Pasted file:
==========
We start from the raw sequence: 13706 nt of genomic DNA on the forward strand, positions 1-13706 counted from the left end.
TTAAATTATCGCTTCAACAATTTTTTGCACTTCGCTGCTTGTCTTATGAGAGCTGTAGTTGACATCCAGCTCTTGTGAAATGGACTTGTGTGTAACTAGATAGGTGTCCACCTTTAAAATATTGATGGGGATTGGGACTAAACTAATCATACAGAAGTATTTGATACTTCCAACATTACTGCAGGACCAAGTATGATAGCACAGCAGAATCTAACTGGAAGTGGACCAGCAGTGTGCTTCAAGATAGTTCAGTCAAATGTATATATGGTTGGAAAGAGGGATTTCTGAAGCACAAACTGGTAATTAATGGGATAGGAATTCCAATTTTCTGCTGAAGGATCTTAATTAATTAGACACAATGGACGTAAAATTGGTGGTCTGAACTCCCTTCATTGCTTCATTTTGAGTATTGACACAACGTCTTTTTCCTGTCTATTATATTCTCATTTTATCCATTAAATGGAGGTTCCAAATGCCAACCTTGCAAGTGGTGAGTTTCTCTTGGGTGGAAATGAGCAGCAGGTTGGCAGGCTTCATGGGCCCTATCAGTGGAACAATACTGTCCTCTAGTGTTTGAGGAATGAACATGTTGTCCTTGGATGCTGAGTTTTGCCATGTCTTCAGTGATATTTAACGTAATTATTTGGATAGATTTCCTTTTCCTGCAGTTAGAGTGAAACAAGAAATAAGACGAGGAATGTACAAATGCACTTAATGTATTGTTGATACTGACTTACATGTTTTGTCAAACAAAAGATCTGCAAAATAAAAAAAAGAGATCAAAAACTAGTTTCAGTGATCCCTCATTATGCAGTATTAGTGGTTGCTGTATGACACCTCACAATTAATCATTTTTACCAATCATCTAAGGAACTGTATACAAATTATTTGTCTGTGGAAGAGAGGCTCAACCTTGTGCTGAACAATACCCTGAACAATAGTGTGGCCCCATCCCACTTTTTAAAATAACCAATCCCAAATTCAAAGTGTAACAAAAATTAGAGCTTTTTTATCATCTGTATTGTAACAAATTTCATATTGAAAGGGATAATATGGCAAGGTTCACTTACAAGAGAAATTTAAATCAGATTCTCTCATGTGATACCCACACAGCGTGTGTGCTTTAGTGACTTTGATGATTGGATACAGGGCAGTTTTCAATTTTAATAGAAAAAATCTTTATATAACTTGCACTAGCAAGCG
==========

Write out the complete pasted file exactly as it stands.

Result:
We start from the raw sequence: 13706 nt of genomic DNA on the forward strand, positions 1-13706 counted from the left end.
TTAAATTATCGCTTCAACAATTTTTTGCACTTCGCTGCTTGTCTTATGAGAGCTGTAGTTGACATCCAGCTCTTGTGAAATGGACTTGTGTGTAACTAGATAGGTGTCCACCTTTAAAATATTGATGGGGATTGGGACTAAACTAATCATACAGAAGTATTTGATACTTCCAACATTACTGCAGGACCAAGTATGATAGCACAGCAGAATCTAACTGGAAGTGGACCAGCAGTGTGCTTCAAGATAGTTCAGTCAAATGTATATATGGTTGGAAAGAGGGATTTCTGAAGCACAAACTGGTAATTAATGGGATAGGAATTCCAATTTTCTGCTGAAGGATCTTAATTAATTAGACACAATGGACGTAAAATTGGTGGTCTGAACTCCCTTCATTGCTTCATTTTGAGTATTGACACAACGTCTTTTTCCTGTCTATTATATTCTCATTTTATCCATTAAATGGAGGTTCCAAATGCCAACCTTGCAAGTGGTGAGTTTCTCTTGGGTGGAAATGAGCAGCAGGTTGGCAGGCTTCATGGGCCCTATCAGTGGAACAATACTGTCCTCTAGTGTTTGAGGAATGAACATGTTGTCCTTGGATGCTGAGTTTTGCCATGTCTTCAGTGATATTTAACGTAATTATTTGGATAGATTTCCTTTTCCTGCAGTTAGAGTGAAACAAGAAATAAGACGAGGAATGTACAAATGCACTTAATGTATTGTTGATACTGACTTACATGTTTTGTCAAACAAAAGATCTGCAAAATAAAAAAAAGAGATCAAAAACTAGTTTCAGTGATCCCTCATTATGCAGTATTAGTGGTTGCTGTATGACACCTCACAATTAATCATTTTTACCAATCATCTAAGGAACTGTATACAAATTATTTGTCTGTGGAAGAGAGGCTCAACCTTGTGCTGAACAATACCCTGAACAATAGTGTGGCCCCATCCCACTTTTTAAAATAACCAATCCCAAATTCAAAGTGTAACAAAAATTAGAGCTTTTTTATCATCTGTATTGTAACAAATTTCATATTGAAAGGGATAATATGGCAAGGTTCACTTACAAGAGAAATTTAAATCAGATTCTCTCATGTGATACCCACACAGCGTGTGTGCTTTAGTGACTTTGATGATTGGATACAGGGCAGTTTTCAATTTTAATAGAAAAAATCTTTATATAACTTGCACTAGCAAGCG